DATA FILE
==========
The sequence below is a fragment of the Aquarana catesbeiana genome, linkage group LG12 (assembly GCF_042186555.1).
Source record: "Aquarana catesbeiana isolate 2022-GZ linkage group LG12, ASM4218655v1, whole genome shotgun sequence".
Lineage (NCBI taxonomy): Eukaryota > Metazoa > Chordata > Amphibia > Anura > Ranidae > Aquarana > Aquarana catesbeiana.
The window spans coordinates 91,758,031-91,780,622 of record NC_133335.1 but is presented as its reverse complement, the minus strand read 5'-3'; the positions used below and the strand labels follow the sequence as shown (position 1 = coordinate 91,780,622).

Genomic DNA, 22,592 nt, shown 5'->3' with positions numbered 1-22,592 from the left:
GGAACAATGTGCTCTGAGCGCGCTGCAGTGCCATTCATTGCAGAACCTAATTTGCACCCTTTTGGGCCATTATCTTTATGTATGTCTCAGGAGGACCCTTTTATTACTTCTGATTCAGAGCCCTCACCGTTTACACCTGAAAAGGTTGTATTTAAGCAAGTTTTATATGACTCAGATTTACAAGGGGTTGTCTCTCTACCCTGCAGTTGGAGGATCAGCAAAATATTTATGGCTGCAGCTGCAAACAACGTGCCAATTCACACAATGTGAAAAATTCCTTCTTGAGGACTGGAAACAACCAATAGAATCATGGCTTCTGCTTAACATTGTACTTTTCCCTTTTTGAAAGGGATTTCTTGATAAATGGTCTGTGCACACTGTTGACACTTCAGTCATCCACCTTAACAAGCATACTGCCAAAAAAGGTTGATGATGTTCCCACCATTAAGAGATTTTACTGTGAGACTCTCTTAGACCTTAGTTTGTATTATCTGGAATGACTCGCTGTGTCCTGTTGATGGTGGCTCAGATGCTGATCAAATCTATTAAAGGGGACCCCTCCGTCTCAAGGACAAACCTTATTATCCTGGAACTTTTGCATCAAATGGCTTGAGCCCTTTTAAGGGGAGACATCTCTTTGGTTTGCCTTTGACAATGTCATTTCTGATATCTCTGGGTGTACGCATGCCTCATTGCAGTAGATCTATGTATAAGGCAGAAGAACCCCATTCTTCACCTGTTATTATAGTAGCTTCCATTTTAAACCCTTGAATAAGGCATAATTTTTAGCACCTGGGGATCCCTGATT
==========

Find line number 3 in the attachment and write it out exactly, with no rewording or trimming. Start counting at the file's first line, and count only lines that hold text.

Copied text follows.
Lineage (NCBI taxonomy): Eukaryota > Metazoa > Chordata > Amphibia > Anura > Ranidae > Aquarana > Aquarana catesbeiana.